How to squat video teaches you how to squat, protect your pelvic floor and get the most out of your squat exercises for leg and buttock strength and tone.
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Benefits of Knowing How to Squat
Safe squat exercises can help you:
- Increase your thigh and buttock strength and tone;
- Increase the lean muscle in your thighs and buttocks;
- Maintain and improve your hip bone density density; and
- Improve the ease of your everyday activities.
Scroll below this video for ‘How to Squat’ guidelines and variations.
Video Duration: 7 minutes
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How to Squat Safely
Squatting is generally a safe exercise for most women to perform. There are a few basic principles that should be adhered to in order to keep your squat exercise safe for your pelvic floor and the rest of your body.
In order to avoid injury, women with pelvic floor dysfunction including after gynaecological surgery, knee problems or low back problems should adhere to the following safe squat principles.
How to Squat With Pelvic Floor Safe Technique
- Correct starting position involves keeping your trunk upright with your knees and feet no wider than hip width apart for pelvic floor protection
- Keep your toes visible in front of your knees at all times during your squat to protect your knees from stress
- Activate your pelvic floor muscles if you are able to prior to and during your squat
- Maintain the normal curve in your low back throughout your squat
- Avoid deep squats by keeping your hips higher than your knees throughout to minimise pressure upon your pelvic floor, knees and low back
- Breathe out as you push your body back to upright.
When to Avoid Squat Exercises?
During recovery from gynaecological surgery avoid squats until you are given approval to do so by your medical practitioner. The techniques outlined in this video teach you how to perform safe squat exercises when you have medical approval to do so.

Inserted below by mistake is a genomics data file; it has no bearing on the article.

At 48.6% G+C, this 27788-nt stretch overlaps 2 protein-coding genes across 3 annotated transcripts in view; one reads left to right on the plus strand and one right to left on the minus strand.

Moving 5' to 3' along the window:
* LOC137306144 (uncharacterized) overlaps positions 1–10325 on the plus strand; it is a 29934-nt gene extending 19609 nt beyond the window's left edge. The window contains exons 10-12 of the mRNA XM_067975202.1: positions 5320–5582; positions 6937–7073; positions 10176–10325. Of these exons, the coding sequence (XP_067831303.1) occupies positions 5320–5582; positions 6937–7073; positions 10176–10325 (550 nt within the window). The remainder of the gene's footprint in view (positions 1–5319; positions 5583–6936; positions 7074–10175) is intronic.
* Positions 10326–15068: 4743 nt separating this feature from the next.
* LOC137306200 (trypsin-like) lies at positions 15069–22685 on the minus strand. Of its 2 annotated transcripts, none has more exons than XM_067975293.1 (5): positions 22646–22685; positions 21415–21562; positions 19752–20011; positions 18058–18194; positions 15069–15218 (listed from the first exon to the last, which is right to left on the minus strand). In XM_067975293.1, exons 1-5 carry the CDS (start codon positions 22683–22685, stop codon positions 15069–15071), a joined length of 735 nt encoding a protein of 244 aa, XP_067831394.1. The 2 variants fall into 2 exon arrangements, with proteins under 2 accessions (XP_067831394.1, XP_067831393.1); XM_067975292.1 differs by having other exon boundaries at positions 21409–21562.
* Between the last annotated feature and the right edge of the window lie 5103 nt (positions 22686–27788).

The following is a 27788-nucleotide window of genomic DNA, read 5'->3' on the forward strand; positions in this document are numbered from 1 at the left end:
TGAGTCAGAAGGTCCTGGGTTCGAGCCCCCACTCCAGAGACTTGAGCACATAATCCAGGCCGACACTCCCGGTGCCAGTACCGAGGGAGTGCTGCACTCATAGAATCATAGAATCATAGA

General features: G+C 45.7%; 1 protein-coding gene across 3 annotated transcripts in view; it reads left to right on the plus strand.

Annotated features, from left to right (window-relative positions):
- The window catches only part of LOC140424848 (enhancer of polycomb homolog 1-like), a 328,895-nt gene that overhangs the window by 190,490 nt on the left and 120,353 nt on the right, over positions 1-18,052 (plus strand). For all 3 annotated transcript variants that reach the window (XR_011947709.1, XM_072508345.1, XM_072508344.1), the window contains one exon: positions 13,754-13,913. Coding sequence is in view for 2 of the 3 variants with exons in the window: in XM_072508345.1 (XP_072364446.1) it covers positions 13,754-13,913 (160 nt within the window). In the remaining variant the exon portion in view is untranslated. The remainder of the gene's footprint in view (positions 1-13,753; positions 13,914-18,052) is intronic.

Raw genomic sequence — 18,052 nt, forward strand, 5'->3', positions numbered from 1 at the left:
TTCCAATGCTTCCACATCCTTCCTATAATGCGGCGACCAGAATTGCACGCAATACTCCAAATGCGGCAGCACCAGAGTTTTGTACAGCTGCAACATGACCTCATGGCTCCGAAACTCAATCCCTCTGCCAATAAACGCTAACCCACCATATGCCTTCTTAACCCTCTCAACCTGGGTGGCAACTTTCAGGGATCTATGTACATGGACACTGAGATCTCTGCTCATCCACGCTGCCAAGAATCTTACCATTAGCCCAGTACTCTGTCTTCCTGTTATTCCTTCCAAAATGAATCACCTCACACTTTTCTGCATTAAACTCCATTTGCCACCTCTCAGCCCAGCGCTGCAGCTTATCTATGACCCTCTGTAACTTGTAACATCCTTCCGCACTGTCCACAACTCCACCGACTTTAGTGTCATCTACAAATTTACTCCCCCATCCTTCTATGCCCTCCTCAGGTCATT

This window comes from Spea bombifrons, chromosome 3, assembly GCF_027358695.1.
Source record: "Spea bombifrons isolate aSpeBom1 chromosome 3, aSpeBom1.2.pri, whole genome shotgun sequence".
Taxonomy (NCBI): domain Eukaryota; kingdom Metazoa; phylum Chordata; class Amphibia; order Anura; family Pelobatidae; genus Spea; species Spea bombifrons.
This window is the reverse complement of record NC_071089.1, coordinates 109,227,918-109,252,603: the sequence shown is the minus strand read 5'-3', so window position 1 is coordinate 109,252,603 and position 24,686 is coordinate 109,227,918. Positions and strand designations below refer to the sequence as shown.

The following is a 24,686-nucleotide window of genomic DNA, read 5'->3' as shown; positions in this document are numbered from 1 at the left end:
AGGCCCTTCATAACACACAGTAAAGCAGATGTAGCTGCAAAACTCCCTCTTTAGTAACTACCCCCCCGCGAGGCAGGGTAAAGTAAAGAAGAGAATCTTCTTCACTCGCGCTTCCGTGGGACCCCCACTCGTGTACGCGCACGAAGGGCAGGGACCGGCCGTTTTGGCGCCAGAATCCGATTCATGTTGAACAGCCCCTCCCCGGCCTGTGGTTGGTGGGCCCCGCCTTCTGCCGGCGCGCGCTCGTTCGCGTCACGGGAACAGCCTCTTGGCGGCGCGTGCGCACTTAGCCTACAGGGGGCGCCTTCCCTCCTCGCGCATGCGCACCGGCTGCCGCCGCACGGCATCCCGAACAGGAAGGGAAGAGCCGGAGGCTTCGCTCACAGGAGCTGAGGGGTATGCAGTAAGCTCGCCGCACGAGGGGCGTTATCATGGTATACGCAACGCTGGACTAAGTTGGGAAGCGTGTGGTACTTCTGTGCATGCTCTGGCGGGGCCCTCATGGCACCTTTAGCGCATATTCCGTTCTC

You may need to avoid or modify your squat exercises with some knee or low back conditions. Speak to your health practitioner if you have specific health concerns prior to squatting.
How to Squat With a Fit ball (Swiss Ball)
Set up position for squats:
- Position you back to the wall with a fit ball placed in the curve of your low back
- Walk your feet out in front of your body so that your knees can be viewed in front of your toes
- Position knees and feet no wider than hip width apart
Safe squat technique:
- Activate pelvic floor muscles
- Bend your knees to lower your body keeping your trunk upright as you do so
- Maintain the inward curve in your low back as you squat
- Lower your buttocks slowly to a comfortable level for your body
- Always keep your sit bones above the level of your knees
- Breathe out and push down through your heels to return your body slowly to your starting position
If squatting causes you physical discomfort you are advised to cease your squat exercises.
Common Mistakes to Avoid with Squat Exercises
Try to avoid these commonly performed squatting mistakes:
- Knees and feet too wide apart (i.e. wider than hips)
- Losing the curve in the low back when squatting
- Squatting too deeply (i.e. buttocks lower than knees)
- Breath holding when squatting
- Squatting and straining with too heavy weights
- Squatting too quickly
Muscles Used for Squats
- Front of thighs (quadriceps)
- Back of thighs (hamstrings)
- Buttocks (gluteals)
Squat Variations for Pelvic Floor Safe Exercise
You can vary your squats with the following:
- Fit ball squat and reach arms forward to shoulder height
- Fit ball squat with dumb bell weights on the hips
- Mini squat away from the wall
- Mini squat away from wall with dumb bell weights.
This ‘How to Squat’ video and written guidelines are designed to help women strengthen safely and enjoy the long-term benefits of pelvic floor safe exercise.
INSIDE OUT – PELVIC FLOOR SAFE EXERCISES
with Pelvic Floor Physiotherapist
Learn how to exercise and avoid exercises that overload the pelvic floor causing pelvic floor problems.
Inside Out book and DVD is a complete exercise solution for women seeking to exercise safely and protect their pelvic floor.